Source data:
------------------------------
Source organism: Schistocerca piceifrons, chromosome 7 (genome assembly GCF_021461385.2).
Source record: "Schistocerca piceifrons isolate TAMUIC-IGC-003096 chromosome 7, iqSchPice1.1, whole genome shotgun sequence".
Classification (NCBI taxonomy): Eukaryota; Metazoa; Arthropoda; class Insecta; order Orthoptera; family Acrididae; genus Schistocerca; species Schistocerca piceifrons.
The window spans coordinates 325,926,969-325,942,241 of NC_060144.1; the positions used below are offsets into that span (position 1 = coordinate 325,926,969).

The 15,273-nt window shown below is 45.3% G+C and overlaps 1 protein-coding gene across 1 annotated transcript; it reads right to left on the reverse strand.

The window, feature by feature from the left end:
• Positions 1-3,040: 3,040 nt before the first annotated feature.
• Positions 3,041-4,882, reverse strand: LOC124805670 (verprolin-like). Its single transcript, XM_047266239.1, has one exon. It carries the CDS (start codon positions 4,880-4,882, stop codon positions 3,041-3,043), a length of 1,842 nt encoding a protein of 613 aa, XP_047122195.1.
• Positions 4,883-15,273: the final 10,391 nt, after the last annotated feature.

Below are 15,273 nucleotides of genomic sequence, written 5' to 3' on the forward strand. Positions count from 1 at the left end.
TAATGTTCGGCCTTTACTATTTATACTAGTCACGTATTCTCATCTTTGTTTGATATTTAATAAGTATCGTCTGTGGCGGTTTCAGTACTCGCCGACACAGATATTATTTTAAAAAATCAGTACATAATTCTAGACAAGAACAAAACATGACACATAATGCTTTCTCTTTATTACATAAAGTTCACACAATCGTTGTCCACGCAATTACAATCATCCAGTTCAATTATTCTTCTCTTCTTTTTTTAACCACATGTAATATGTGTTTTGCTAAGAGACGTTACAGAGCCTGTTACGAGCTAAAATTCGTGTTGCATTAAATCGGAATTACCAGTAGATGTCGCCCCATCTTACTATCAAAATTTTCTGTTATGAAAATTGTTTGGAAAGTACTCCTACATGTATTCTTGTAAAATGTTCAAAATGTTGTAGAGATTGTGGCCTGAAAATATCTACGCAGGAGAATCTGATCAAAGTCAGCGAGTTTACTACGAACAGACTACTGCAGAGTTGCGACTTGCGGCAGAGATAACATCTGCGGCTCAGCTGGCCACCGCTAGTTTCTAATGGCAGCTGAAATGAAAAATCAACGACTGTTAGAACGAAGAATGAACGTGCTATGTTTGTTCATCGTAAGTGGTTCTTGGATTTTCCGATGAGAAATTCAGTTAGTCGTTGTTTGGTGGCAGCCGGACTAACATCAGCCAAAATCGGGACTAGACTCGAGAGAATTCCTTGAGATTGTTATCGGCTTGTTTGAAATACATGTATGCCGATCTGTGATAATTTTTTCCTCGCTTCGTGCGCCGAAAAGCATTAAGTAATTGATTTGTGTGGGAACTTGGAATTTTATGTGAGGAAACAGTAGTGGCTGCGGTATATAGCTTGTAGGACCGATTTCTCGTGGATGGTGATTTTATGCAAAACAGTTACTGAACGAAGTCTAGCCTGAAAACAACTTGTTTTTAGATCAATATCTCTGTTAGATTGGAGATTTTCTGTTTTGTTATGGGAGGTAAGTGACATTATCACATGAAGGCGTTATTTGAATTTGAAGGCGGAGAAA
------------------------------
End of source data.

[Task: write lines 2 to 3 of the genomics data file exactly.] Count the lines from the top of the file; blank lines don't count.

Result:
Source record: "Schistocerca piceifrons isolate TAMUIC-IGC-003096 chromosome 7, iqSchPice1.1, whole genome shotgun sequence".
Classification (NCBI taxonomy): Eukaryota; Metazoa; Arthropoda; class Insecta; order Orthoptera; family Acrididae; genus Schistocerca; species Schistocerca piceifrons.